Q. How much are your paintings pre-planned or spontaneous in their making process?
It varies some are relatively pre-planned but once I start, I never stick to it. Most of the paintings start off as something completely different, with a completely different colour scheme intended and then gradually change over the process of making.
Q. Ambiguous and intriguing narratives strongly feature in your work – from where do these derive?
These come from many different places. Sometimes it’s from something I’ve seen when I’m out or sometimes it’s from something I’ve read or watched. Some of the work featured in the show is from stills of Love Island in which I was thinking about its voyeuristic nature and ideas around Bentham and the panopticon.
by Dr Claudia Milburn
Messums Emerging Talents Programme has provided a platform for artists at the early stages of their careers, enabling creative young minds the opportunity to flourish. Jack McGarrity’s resolute pathway exemplifies the merits of this programme. Originally from the West of Scotland, he trained at The Glasgow School of Art and The Royal Drawing School. While at Glasgow, his promising ability was acknowledged with the presentation of the Richard Ford Award for a two-month travel scholarship to the Museo del Prado in Madrid and the John Kinross Award for a three-month travel scholarship to Florence. At The Royal Drawing School, in further recognition, he became the 2021-22 recipient of the Sir Denis Mahon Award, a prize of £10,000 to an exceptional outgoing student. McGarrity participated in the Messums Emerging Talents Programme with a debut presentation in our Wiltshire galleries in July 2021. This new exhibition, his first at Messums London gallery, follows the success of that show and marks the commitment on both sides to McGarrity in terms of creative career and potential.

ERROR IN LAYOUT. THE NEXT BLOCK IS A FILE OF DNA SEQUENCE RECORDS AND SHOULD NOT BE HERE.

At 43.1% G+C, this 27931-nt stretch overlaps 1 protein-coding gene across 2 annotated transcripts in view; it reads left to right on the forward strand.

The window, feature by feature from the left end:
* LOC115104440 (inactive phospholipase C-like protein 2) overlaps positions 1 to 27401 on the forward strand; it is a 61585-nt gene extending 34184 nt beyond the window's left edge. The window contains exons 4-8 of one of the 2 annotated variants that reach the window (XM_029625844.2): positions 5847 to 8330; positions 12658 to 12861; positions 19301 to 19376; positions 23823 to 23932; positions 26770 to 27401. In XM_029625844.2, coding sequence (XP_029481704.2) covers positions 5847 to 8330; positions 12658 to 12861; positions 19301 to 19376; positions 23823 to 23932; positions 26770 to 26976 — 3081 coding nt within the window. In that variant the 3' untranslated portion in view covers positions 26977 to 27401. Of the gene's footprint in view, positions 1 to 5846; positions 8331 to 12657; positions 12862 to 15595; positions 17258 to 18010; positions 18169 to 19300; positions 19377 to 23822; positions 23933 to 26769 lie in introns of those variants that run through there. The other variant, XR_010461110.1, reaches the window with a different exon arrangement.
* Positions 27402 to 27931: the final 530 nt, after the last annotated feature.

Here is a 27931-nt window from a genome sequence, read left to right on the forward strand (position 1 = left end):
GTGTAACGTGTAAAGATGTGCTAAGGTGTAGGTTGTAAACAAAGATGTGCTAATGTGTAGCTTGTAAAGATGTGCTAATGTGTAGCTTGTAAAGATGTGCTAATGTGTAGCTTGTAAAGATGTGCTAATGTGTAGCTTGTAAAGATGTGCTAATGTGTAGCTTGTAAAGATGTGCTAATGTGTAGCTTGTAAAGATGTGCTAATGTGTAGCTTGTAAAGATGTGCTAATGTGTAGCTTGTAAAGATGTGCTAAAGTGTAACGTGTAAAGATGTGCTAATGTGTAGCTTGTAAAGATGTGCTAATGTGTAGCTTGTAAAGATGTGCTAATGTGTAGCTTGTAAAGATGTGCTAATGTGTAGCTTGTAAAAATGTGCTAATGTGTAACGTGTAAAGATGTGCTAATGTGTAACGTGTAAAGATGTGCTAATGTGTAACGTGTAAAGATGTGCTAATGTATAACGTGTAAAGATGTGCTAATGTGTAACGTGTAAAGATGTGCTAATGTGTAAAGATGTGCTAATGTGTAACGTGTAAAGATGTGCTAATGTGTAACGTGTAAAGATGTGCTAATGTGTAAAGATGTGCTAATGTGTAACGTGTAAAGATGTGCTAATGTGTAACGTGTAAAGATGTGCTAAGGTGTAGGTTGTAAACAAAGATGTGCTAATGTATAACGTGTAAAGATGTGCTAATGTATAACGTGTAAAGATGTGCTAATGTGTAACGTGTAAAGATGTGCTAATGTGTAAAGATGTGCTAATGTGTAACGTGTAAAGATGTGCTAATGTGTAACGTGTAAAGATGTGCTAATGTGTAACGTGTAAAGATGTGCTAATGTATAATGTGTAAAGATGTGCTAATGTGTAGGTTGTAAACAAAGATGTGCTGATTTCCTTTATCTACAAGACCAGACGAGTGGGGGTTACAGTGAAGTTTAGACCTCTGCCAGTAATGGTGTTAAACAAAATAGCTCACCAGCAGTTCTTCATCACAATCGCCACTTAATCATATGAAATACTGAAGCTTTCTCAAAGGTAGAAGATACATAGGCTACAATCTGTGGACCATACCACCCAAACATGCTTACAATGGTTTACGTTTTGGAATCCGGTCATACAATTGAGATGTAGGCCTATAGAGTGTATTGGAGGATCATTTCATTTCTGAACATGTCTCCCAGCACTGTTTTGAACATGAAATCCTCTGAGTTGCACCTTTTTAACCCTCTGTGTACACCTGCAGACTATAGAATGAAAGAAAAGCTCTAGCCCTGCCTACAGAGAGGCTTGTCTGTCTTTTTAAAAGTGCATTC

McGarrity’s work interweaves observations of the everyday, bringing life to the seemingly mundane. Many images derive from the immediate environs of his studio and home, which together with aspects of popular culture create multi-layered surreal narratives that reflect on notions of the uncanny and alienation in the modern world. An eerie stillness characterises the work. In some images enigmatic figures appear, while in others, human presence is evoked through absence. An Edvard Munch-like sense of claustrophobia pervades the work as disparate images combine to produce intriguing scenarios, often with an atmosphere of foreboding and an implied psychological drama.
McGarrity’s practice is deeply rooted in drawing. He makes rapid sketches whenever and wherever – while walking in London, within his home or studio, during visits to the opera, at galleries, from comic books, magazines, films and television programmes. Along with the stimuli of popular culture, he finds inspiration in both local and British History. Rich and varied, it is the process of drawing that enables this source material to be continually gathered in preparation for the development of ensuing work.